We learned about Smith's   connect to India through RK Narayan, a major literary influence on him. Narayan   wrote about people who were far removed from the centre of history, and yet he managed to capture many important things about the world in those stories. This was what appealed to Smith.  He said that if there was any justice in the world, Narayan should have gotten a Nobel prize. Smith talked about how he had loved being in Botswana and how his works are in a sense a homage to the place. He talked about Mma Ramatswe, someone who had suffered much and could still be very kind and generous. He spoke of the Little White Van and of author's relations with movie people ( They think authors are irritating people') 'I'm sure we all know such people', he said.  Is he really a crime writer, his books seem to be somewhat lacking in bodies? Smith said that murder is statistically one of the least significant of crimes, so perhaps people should write about more common crimes - like parking offences. He had the audience in splits recounting a story he wrote about an author who chose to write about real parking offences. Nicklin mentioned his Really Terrible Orchestra - an orchestra of people who can't play of which he was a founder-member. ' We don't always finish at the same time' he said, ' The audience expects something to go wrong, and we never disappoint them.'  A possible show in Kolkata? Sure, Smith said. 

 It was a wonderful  session, and Smith had us laughing all the time with his delightful sense of humor. Then came the question-answer session. A lady-fan complained to Smith why Jamie and Isabelle didn't have a full-fledged affair, which would have cured her of her prissiness? Smith said that they do in the later books, and Isabelle even has a child. He revealed to us that he had never had an idea in the beginning of any such development.  Isabelle is forteen years older than Jamie, not to mention his ex-girlfriend's aunt. ' We don't approve of that sort of thing In Edinburgh' he claimed mock-seriously. But it's pressure from his lady-fans which made him make Isabelle and Jamie have an affair. 'I'm an interactive writer', he said, and proceeded to ask the questioner if she would like them  getting married. Many other interesting questions were asked and answered very fully. I asked how he thought of those very interesting titles for his books. He said that he sometimes came up with the names before writing the books and would then write a book that had something to do with the title. He told us that his editor insisted on an adjective in the titles - so while he had come up with ' An attitude to rain' , it was to become ' The Right Attitude to Rain'.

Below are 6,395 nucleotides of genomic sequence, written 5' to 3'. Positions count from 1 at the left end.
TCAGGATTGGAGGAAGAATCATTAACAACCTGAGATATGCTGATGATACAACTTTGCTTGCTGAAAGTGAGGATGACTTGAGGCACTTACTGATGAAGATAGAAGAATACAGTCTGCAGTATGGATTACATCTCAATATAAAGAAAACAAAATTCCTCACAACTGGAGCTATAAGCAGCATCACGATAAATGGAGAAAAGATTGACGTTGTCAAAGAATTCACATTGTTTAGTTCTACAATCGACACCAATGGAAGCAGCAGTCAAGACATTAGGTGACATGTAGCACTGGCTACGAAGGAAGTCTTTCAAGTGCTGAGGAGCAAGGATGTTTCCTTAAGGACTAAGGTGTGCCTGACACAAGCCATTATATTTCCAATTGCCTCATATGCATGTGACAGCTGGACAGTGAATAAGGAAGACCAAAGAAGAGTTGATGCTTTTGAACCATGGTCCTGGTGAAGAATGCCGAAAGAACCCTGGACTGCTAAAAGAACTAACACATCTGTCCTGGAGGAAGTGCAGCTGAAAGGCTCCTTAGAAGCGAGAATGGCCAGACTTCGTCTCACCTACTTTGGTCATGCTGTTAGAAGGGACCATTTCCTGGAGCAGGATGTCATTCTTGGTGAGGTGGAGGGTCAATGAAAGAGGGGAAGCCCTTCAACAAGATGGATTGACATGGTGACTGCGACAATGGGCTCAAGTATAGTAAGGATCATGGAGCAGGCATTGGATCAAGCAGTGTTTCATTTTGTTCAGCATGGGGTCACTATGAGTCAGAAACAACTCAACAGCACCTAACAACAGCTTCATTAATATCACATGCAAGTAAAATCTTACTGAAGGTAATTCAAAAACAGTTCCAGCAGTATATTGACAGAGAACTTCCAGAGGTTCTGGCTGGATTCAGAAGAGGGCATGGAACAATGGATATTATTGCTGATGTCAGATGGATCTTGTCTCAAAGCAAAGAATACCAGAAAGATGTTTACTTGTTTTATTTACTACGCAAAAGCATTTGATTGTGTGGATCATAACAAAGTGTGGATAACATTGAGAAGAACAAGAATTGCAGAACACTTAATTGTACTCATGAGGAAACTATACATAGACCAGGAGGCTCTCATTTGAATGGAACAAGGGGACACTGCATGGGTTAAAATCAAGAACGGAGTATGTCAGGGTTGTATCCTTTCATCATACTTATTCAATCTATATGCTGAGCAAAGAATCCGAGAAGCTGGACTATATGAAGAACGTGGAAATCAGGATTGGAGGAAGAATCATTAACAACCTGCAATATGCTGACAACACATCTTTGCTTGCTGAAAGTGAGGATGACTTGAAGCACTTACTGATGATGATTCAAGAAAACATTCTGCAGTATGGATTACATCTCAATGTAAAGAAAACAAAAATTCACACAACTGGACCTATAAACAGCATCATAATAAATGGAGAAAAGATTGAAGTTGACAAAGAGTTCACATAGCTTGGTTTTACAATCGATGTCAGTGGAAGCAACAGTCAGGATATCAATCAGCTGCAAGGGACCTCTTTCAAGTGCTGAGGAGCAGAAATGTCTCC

And then, finally, the session was over, and Smith signed some books. I left, knowing that I had had some really  wonderful time.

[ Note:  The Smith quotes in the post should  not be considered exact Smith quotes. I have obviously forgotten his exact words and may have understood him incorrectly. This is what I understood and remembered of his words.]